I encounter busy slides from time to time (often a lot of them in the same presentation), and the one thing they all have in common is that they represent the knowledge and research of the person that put them together. The presenter/author really knows their stuff. They could talk your ear off about it, frankly, and this is what they’ve done in slide form.
When you are figuring out what you want to present it’s easy to employ this kind of broad approach that results in you putting everything but the kitchen sink into your slides. Hours of earnest effort and years of cumulative knowledge come together in a miasma of charts, graphs and bullets. It all means something, and it’s all super-duper important! Telling the client everything you can think of is what I call the “more is more” approach – and the results are all too familiar.
Basically, you are telling them what you have to say, rather than telling them what they need to hear. It’s presenter-centric, not audience-centric.
Presenter-centric is all about you. It’s what you want to tell them*. Audience centric is about knowing your audience and giving them the right amount of information – and making sure that information is what’s really important to them.
You’re at a party and this person you’ve somehow gotten stuck next to is blathering on about how awesome and wonderful they are. They got the highest SAT scores of anyone on planet earth, and just traded in their awesome car for an even more awesome car, and could have gone pro in some sport or another, and have just become an expert in something that, frankly, is too complicated for you to even understand so they won’t bother explaining it to you, and they spent 3 years feeding malnourished elephants in Africa, and, and, and…
You’re not getting a word in edgewise, and you’re not impressed. You’re bored. It’s all about them. This is what a presenter-centric presentation does to its audience. (Ok, it’s not quite that bad, but you get the picture)
How to avoid this?
1. Ask questions
At the beginning of your preparations, ask yourself a few basic questions:
- What’s a win in this presentation? What do I want them to think, say, or do?
- If I were in their position, what pieces of information help me to know what I need to know to decide to take that action?
- How long am I usually able to sit and listen before my mind wanders?
2. Make it a dialog, not a monologue
Structure your presentation so that there is less time with you standing up there presenting, and more time with you having a conversation. This means asking questions, discussing, and in general, just involving them. They aren’t the recipient of a presentation any more, they’re a party to a conversation. Everybody is sharing.
Why is this good?
Because you win by listening and understanding. You’re not going to learn anything if you present at them the entire time. And they’ve gotten bored if you wait until the end for Q&A.
A major trick to making your presentation a dialog, is to not have such busy slides. If you have 30 things on each slide to get through, your goal becomes getting through the slides, rather than talking with your audience. Try putting up a slide with just a couple of words (maybe your general subject), then just discuss it with them. You’re no longer pitching to the deck, you’re talking with the client. It’s night and day.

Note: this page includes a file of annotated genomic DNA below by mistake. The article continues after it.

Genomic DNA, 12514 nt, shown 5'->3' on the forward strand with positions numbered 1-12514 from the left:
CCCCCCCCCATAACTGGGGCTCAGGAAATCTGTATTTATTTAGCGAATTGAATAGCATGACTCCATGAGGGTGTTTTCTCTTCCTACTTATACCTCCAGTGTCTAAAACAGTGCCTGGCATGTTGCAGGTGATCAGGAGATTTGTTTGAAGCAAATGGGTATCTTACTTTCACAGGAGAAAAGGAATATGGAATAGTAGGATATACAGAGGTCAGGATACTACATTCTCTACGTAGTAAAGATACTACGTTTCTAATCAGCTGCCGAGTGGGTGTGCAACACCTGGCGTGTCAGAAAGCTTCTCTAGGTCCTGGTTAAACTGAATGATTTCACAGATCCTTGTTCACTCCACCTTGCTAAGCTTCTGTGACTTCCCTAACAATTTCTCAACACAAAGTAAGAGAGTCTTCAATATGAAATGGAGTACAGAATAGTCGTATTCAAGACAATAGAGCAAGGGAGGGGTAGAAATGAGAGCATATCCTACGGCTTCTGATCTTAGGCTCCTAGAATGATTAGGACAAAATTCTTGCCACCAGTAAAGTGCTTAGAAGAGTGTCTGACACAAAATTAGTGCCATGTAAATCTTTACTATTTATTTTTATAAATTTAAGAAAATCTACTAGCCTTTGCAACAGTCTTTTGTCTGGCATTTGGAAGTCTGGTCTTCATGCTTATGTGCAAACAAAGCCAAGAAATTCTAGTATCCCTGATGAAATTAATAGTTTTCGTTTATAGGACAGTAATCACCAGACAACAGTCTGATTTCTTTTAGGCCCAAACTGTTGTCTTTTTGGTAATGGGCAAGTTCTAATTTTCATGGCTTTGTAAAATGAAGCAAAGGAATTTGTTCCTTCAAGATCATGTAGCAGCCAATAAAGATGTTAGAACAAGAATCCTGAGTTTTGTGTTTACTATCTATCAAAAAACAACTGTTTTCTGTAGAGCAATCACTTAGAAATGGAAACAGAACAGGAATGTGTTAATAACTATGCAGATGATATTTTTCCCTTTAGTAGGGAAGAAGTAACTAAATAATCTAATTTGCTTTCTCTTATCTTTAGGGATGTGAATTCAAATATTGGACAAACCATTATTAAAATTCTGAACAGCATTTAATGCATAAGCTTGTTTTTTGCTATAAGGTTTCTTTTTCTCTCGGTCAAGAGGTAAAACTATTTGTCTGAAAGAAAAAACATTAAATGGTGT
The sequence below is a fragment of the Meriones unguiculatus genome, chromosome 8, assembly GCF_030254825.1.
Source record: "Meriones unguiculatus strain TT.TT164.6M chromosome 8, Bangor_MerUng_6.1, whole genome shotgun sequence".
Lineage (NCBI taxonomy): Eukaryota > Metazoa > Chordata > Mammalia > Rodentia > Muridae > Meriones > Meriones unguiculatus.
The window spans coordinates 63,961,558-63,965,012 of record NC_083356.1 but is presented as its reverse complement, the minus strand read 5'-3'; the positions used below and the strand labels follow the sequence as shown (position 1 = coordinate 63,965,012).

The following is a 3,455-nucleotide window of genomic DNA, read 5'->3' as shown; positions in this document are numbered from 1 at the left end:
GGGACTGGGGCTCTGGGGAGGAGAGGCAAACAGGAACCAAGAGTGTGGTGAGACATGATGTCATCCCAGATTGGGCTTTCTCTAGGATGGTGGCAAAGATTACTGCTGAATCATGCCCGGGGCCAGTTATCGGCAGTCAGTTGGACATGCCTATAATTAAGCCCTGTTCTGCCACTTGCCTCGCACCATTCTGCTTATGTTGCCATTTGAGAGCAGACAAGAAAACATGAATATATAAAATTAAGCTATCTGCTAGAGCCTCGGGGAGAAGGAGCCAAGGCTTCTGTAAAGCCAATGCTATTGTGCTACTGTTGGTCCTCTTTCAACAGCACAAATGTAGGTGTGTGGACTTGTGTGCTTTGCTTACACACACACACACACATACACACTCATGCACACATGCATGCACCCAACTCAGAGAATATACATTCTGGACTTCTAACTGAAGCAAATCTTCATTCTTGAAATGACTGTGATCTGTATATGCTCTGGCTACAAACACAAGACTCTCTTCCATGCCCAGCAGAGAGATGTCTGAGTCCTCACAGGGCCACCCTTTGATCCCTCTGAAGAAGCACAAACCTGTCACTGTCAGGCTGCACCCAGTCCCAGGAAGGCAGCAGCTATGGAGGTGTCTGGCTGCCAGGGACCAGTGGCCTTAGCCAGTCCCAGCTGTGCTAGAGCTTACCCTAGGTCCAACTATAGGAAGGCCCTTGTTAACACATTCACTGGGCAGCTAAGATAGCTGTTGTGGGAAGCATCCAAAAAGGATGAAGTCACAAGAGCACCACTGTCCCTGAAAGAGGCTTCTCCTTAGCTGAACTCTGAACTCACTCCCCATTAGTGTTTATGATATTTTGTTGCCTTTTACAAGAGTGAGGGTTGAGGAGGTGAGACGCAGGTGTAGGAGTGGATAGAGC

3. Put yourself in their shoes.
First, imagine knowing what they probably do about this. Then construct your story around what you would want to know if you were them.
Put less into your story, less on your pages and less on your shoulders. Make the choice you want them to make simple and obvious. If the difference between winning and loosing is whether you remember to say enough things in just the right way, you aren’t making it simple, and you’ve just as likely lost already. Complexity doesn’t help you. Break it down for them. Let them know that you understand the problem as no one else does, have the ideal solution, and are the ideal partner to carry it out. These are simple concepts and shouldn’t take a long time to explain.
5. Summarize and start over
Look at the busy slides you’ve made and summarize them in a way that would fit on a post-it note. Why a post-it note? Because it forces you to be brief and that helps you to find the simple, powerful truth. Simply paring down your existing slides will never get you to an audience-centric place. It’ll be just a slightly less wordy presenter-centric presentation. So allow yourself the process of putting a ton of information on your slides. Then, try to summarize them on post-it notes. Once the post-its go up on the wall, you’ll start to see what really belongs and what is extraneous. Then build new slides from the post-its. You’ll be amazed at the difference.
It’s actually more work to make an audience-centric presentation because you have to think about your audience, not just your knowledge of the subject. But an audience-centric presentation does more than just improve your relationship with the client, it wins more business more of the time. So less is more after all.